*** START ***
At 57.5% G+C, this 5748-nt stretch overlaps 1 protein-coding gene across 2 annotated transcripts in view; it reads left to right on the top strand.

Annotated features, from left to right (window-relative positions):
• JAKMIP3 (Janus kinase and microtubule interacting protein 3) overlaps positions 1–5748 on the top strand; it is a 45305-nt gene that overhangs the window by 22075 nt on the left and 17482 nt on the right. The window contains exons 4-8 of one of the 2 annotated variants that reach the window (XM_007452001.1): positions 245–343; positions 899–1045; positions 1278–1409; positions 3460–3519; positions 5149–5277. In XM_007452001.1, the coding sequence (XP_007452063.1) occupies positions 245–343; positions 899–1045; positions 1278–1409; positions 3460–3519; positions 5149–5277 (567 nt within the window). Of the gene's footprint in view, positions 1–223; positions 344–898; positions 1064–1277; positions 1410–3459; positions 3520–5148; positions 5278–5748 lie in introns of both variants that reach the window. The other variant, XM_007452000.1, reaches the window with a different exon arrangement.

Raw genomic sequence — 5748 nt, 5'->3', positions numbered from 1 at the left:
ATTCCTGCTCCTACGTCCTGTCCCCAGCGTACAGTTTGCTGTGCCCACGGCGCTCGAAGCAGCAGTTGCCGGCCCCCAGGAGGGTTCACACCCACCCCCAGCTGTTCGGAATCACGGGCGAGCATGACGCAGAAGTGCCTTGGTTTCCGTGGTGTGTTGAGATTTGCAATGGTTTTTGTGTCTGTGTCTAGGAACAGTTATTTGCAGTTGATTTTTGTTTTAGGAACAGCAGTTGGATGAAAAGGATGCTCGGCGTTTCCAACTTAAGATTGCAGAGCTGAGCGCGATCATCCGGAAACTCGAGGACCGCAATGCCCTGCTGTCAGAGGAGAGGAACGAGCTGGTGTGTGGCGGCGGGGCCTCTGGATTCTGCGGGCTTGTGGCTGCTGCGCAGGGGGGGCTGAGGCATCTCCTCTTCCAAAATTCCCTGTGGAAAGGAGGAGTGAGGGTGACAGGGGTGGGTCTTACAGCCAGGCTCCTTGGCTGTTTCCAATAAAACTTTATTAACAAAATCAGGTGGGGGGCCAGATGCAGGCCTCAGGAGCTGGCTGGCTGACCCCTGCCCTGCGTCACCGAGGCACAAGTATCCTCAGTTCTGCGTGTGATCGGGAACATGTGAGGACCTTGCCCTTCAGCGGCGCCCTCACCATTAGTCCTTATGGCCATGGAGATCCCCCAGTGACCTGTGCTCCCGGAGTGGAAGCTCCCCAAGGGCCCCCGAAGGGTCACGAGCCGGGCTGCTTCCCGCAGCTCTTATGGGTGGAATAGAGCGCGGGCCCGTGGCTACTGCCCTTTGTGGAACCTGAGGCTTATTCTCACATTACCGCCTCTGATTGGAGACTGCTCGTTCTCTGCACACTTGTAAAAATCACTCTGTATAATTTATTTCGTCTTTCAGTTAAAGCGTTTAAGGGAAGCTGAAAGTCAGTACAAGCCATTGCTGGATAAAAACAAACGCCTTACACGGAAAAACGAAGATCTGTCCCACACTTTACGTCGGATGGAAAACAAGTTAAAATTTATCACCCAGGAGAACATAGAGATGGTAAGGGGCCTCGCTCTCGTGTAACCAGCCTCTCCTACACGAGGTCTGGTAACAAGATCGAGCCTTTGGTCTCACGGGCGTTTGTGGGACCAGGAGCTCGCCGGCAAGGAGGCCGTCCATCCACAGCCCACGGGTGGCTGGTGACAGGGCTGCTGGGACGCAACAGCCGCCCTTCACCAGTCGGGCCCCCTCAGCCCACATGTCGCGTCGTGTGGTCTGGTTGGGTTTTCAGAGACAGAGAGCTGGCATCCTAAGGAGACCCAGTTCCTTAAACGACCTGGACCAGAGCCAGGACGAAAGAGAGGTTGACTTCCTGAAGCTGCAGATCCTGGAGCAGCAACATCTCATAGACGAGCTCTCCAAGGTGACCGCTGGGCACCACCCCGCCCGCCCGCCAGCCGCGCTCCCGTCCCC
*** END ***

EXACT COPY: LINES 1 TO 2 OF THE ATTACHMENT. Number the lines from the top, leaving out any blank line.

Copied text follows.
At 57.5% G+C, this 5748-nt stretch overlaps 1 protein-coding gene across 2 annotated transcripts in view; it reads left to right on the top strand.

Annotated features, from left to right (window-relative positions):